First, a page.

Digging more mines on land and in fragile ecosystems like the deep sea threatens the biodiversity and ecosystems upon which life depends, a new report by Seas At Risk warns. Viable alternatives to mining exist, we just need the vision and wherewithal to pursue them.
A newly published report –‘Breaking Free From Mining – A 2050 blueprint for a world without mining on land and in the deep sea’ – outlines the steps needed to shift away from environmentally harmful and climate wrecking activities and towards a more resilient economy that can break free from its addiction to extracting finite resources from the Earth.
Mining is one of the world’s most polluting industries and a major contributor to climate change. The production of seven metals (iron, aluminium, copper, zinc, lead, nickel and manganese) is responsible for 7% of all greenhouse gas emissions and a major cause of biodiversity loss, human rights violations, political instability and forced displacements in disadvantaged countries.
As the environmental and climate crises intensify, the much-needed transition to a carbon-neutral economy has focused mostly on technology and innovation including the large-scale deployment of renewable energy infrastructure, electric vehicles and digitalisation, all of which are metal-intensive.
However, relying only on the ‘green economy’ transition without moving away from overconsumption and the paradigm of infinite economic growth requires vast amounts of metals and minerals for batteries, electronic devices or energy infrastructure. “Technology and innovation are an important part of the solution to the climate and biodiversity breakdown. But we also need much deeper social and economic change,” says Ann Dom, Senior Policy Advisor at Seas At Risk, “and this involves shaping a different narrative for a sustainable future.”
Without systemic change, the expected growth in demand for metals would lead to more mines being opened on land and resource extraction being pushed into new frontiers such as the deep sea, whose ecosystems sustain life on earth. Hundreds of new mines are being planned across Europe, while several European countries currently hold deep-sea mining exploration licences in international waters and could start mining operations as early as 2023. “Unless we bring about change, metals are on course to becoming the fossil fuels of the 21st century,” explains Monica Verbeek, Executive Director at Seas At Risk.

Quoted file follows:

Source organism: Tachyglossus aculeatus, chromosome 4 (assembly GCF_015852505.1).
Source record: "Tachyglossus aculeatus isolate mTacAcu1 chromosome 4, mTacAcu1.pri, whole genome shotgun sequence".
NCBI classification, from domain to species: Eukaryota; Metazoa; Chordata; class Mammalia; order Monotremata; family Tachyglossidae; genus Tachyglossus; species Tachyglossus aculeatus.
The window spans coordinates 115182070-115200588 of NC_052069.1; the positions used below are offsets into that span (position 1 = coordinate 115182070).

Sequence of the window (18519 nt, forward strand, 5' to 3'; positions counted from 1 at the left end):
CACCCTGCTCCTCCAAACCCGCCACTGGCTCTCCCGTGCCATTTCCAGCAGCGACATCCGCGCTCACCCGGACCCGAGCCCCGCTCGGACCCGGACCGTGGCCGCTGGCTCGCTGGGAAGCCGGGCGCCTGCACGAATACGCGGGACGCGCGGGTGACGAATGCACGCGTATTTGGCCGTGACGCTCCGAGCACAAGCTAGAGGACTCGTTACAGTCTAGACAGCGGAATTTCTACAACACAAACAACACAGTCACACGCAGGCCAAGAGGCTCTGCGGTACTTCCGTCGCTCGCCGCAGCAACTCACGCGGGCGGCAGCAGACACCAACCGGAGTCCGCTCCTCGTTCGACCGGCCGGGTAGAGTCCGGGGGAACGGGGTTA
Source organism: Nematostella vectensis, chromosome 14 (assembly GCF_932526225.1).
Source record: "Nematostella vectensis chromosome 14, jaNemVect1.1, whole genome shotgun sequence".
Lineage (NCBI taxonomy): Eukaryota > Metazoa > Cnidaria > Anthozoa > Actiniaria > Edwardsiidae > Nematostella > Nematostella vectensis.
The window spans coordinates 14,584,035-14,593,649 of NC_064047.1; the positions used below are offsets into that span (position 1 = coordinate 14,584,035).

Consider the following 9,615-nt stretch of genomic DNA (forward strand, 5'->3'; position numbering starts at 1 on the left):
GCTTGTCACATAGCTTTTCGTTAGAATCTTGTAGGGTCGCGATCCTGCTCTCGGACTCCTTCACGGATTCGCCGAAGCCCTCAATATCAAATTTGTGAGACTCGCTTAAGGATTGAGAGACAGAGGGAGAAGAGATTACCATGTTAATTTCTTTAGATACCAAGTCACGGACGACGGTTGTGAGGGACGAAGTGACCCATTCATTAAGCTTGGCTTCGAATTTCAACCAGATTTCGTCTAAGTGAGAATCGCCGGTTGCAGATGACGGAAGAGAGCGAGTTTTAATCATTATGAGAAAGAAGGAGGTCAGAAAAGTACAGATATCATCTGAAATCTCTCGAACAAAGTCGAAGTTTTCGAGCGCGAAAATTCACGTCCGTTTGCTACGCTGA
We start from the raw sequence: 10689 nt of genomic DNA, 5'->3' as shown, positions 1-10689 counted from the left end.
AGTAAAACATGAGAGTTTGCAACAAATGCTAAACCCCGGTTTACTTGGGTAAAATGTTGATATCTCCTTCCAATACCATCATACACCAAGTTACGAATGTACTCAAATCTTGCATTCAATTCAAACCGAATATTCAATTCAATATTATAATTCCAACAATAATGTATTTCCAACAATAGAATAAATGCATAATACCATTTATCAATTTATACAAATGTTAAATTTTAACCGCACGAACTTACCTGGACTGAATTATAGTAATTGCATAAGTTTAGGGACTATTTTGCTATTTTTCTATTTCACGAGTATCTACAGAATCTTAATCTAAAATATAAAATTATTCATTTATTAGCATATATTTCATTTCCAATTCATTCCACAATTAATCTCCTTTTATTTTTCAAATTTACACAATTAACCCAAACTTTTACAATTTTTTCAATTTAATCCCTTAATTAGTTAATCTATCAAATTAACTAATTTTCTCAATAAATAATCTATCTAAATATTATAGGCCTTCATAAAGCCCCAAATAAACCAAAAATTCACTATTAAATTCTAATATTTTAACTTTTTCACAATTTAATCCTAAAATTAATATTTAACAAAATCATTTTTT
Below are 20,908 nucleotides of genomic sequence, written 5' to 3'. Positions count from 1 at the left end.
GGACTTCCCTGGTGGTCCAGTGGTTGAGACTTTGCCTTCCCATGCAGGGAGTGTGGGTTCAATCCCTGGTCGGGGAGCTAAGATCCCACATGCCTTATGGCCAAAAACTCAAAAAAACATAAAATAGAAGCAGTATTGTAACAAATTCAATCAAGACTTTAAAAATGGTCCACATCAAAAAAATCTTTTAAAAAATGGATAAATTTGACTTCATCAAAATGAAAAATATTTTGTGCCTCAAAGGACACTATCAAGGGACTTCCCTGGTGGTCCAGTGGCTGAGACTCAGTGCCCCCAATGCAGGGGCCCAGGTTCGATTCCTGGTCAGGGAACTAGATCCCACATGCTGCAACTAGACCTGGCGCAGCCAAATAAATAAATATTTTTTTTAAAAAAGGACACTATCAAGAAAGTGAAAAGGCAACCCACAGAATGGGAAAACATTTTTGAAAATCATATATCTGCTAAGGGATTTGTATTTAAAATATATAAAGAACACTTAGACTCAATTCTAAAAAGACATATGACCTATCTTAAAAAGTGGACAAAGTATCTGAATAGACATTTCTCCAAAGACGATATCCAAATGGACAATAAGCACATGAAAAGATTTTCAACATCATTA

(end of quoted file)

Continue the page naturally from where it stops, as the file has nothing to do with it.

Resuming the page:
Seas at Risk’s report shows how, as a society, we are mining in the wrong places. In the EU alone, there are more than 500 million shelved phones, worth €1.3 billion in recoverable gold, silver, platinum, palladium and copper. Although extracting such metals as copper or gold from e-waste can be 13 times cheaper than extracting them from conventional mines, the paper suggests that one reason for the failure to recover and reuse these resources is that no-one has seriously considered the need to leave virgin minerals in the ground and in the seabed.
Mining for alternatives
The report sets out alternative pathways to a different society and economy. It propels the reader to 2050 and a world in which we have moved away from over-exploitation of natural resources, where primary metal extraction has become a thing of the past, and where the deep sea has been safeguarded from ecosystem destruction.
It identifies 2020 as a tipping point for mining and the beginning of the transition to a post-growth society. It discusses existing and emerging alternatives – including the end of planned obsolescence and the rise of repair, reuse and remanufacturing of goods; the shift to distributed energy generation; and mobility systems less reliant on private cars, among many others – and how they are to become instrumental in a fundamental transformation towards an economy based on needs rather than growth, on wellbeing and on the fair use of resources.
Only decisive political will to curb resource extraction will force real progress towards circularity. The status quo – which feeds relatively cheap metals into the market at huge environmental cost – is not serving as an incentive to stop the massive waste of metals in wealthier nations. As an example, there is currently enough gold in vaults and national reserves to meet global demand in perpetuity without extracting another ounce from the ground.
Sacrificing entire ecosystems on land and in the deep sea to fuel a new mining boom would not only exacerbate the planetary crisis, but is also unnecessary, as the fact-based alternative narrative presented in the paper showcases. As we work towards a world without fossil fuels, we can also imagine one without mining.